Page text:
More than 3,000 Chandler High School students shed the doldrums of a short summer and woke up for their first day of school on July 22. It wasn't anything overly unique for the students, all of whom have gone through the pomp-and-circumstance for at least a decade, but that Monday morning kicked off a milestone for Chandler High — the start of its 100th school year.
“This is truly unique for Arizona,” said new principal Larry Rother. “Not many people in Arizona can say they’re at the helm of a high school that’s 100 years old.”
First opened prior to the 1914-15 school year with four teachers and 19 freshmen, Chandler High has undergone a lot of changes in the ensuing years. According to the school’s website, classes were first taught at Chandler Grammar School, but Chandler High became something of a vagabond after the first year, moving around from local churches and even businesses until a proper campus was built in 1922.
The school has resided at the campus along Arizona Avenue ever since, although Chandler High has undergone a few renovations and expansions — it acquired much of the neighborhood space to the south — over the years to meet the demands of a growing city population. According to the school’s website, the only remnants of Chandler High’s early (and smaller) years are the original campus, dubbed “old main,” and the gym built in 1939. Then again, it can be tough to tell what parts are new and what parts are old, as Rother said the newer segments were built to incorporate the aesthetics of the older ones.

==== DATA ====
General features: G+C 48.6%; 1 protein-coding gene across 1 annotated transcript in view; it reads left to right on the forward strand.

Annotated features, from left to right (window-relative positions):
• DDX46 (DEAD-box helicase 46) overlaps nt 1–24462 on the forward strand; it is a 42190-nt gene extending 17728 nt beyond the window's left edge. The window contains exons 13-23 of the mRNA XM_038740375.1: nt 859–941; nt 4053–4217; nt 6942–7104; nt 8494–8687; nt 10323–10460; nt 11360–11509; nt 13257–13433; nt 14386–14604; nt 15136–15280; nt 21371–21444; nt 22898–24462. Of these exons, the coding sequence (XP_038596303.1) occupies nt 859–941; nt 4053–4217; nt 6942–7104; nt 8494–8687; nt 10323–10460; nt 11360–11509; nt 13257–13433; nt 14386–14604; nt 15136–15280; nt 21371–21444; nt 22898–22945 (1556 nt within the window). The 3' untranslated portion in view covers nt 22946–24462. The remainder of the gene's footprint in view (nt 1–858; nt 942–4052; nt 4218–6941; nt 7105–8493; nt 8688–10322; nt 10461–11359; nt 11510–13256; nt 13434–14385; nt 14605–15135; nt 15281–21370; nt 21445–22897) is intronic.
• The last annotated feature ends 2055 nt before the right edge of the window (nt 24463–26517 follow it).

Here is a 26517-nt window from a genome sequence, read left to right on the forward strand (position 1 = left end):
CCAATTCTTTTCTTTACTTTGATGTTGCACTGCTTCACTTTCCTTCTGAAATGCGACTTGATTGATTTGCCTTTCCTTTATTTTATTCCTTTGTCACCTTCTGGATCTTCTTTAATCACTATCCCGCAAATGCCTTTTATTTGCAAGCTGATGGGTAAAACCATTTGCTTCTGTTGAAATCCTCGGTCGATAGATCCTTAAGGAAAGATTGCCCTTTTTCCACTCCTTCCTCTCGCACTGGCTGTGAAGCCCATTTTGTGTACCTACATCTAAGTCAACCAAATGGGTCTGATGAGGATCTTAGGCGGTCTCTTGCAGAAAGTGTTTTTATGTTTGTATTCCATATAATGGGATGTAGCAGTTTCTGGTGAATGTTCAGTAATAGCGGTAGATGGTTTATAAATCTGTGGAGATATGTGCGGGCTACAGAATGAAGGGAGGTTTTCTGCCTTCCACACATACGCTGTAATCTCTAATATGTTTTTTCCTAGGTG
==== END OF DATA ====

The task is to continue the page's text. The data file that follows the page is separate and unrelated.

“As we added buildings, we mimicked the architecture of the 1920s,” he said. “When you walk through the building, it feels like you’re walking through a building that’s 100 years old.”
Chandler High has had its fair share of prominent alums, a list highlighted by grocery-store magnate and Arizona institution Eddie Basha Jr., as well as athletes like NFL first-round draft picks Adam Archuleta, Cameron Jordan and Dion Jordan. Then there are the Chandler High legacies, like the Knox family with 23 members who’ve graduated from the high school. A 24th member is set to graduate in two years.
“We’re very proud of it,” said family member Barbara Knox.
Knox, who graduated from Chandler High alongside her husband, Norman, in 1951, said a prominent factor in the family’s decision to send generation after generation to the high school is the quality of the education. She has a more direct connection with the school’s educational process than others — she said her father taught at Chandler High after her family moved to Arizona in the late ‘40s, and her daughter-in-law works for the school district — but the school has maintained a strong academic reputation throughout its existence. U.S. News and World Report recently rated Chandler High the 25th best high school in the state, and it earned an “A” ranking in the 2011-12 AZ Learns ratings designated by the Arizona Department of Education.
Knox attributes the academic success to history, from the history of the city itself — founder A.J. Chandler placed a heavy emphasis on education — to the tradition of recruiting excellent teachers and keeping administrators for several years. The latter trend started back in 1920 when Fred Austin served as principal and superintendent for 17 years.
“A lot of schools have changed their superintendent, but Chandler has not,” she said.
Chandler High will embark on its 100th school year with a new principal in Rother whose task is to keep the academic traditions alive and to help ensure families like Knox’s continue to graduate family members through the school.
On her end, Knox said watching the school evolve and seeing many family members graduate for the last 60 years has been a pleasure.
“It’s been a real thrill for me to come here,” she said.
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